3. Agree the outcomes; Think, Feel, Do

This seems so natural to us as we have always been thinking about how your audience will react but it seems that this isn’t a default position for all conference planners and designers.

What do you want your audience to THINK, FEEL and DO as a result of your conference. Be plain. Be overt and if necessary tell them again that the reason we are all here is to…..(insert your super objective here)

4. Planning the High Level Agenda

 

As in all good storytelling, reintroduction is the key here. Reintroduce the overall super objective every time that you bring anything to the table. Does this move the agenda forward? Does this play into the objectives fully? Is it a discreet session that has to be in and if it is, how do you connect it to the theme?

Don’t forget…Powerpoint is brilliant and has been unfairly blamed for poor communication since it became the new executive toy when it was introduced to the Microsoft package in 1994.

It’s not the tool that’s to blame, it’s the users. In the right hands, it is a fantastic visual aid, helping great ideas to jump off the screen and into the hearts and minds of the audience. In the wrong ones, it is a bullet-pointed form of conference torture, allowing its users to inflict wave after wave of meaningless words, until the audience are beaten into submission, or asleep. Tell Gianni ….no!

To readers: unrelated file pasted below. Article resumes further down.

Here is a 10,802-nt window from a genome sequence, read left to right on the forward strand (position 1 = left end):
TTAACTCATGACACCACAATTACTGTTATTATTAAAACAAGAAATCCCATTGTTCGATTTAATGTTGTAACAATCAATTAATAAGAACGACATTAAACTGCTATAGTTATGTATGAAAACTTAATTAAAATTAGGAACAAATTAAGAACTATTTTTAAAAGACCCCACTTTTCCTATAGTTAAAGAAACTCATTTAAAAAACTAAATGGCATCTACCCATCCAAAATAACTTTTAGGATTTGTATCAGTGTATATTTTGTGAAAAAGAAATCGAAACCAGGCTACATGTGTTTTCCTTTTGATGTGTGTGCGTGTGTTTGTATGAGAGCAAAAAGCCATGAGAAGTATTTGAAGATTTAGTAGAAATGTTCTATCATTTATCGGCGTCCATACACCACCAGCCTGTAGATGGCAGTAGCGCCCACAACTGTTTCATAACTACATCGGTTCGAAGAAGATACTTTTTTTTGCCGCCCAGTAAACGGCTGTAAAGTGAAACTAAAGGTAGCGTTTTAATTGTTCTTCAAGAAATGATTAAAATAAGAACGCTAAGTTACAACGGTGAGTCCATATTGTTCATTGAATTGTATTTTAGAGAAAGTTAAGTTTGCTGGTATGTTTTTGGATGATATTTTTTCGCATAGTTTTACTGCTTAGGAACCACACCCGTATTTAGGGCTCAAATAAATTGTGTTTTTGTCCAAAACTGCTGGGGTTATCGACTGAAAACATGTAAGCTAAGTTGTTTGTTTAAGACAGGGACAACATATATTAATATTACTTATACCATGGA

5. Who is coming and where are you going?

 

Be prepared to have tough conversations with people who may be more senior than you. People want their direct reports there but are they at the same grade or level as everyone else? Who is going to add value to the discussion or make things happen following the event and so should they be there rather than simply just choosing the top slice?

You will know the machinations of selecting the ‘right’ people and whatever that is in your organisation you have to stand by the decision that was made by the people assigned early on in your design process. When it comes to venues, choose somewhere that works for the audience.

Make it accessible, relevant and different from what everyone might expect. Be creative. Don’t just go for the convenient.